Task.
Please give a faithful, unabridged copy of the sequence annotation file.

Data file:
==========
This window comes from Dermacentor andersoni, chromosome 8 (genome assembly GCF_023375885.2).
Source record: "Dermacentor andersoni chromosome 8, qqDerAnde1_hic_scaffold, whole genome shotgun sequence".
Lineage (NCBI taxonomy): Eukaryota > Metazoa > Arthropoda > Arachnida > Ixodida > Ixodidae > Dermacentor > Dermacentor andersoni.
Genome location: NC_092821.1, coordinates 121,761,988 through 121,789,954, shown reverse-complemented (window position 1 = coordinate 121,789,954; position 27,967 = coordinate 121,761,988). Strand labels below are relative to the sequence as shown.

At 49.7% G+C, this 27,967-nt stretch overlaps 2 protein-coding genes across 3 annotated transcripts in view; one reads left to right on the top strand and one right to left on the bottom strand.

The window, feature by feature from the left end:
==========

This window comes from Dermacentor andersoni, chromosome 8 (genome assembly GCF_023375885.2).
Source record: "Dermacentor andersoni chromosome 8, qqDerAnde1_hic_scaffold, whole genome shotgun sequence".
Lineage (NCBI taxonomy): Eukaryota > Metazoa > Arthropoda > Arachnida > Ixodida > Ixodidae > Dermacentor > Dermacentor andersoni.
Genome location: NC_092821.1, coordinates 121,761,988 through 121,789,954, shown reverse-complemented (window position 1 = coordinate 121,789,954; position 27,967 = coordinate 121,761,988). Strand labels below are relative to the sequence as shown.

At 49.7% G+C, this 27,967-nt stretch overlaps 2 protein-coding genes across 3 annotated transcripts in view; one reads left to right on the top strand and one right to left on the bottom strand.

The window, feature by feature from the left end: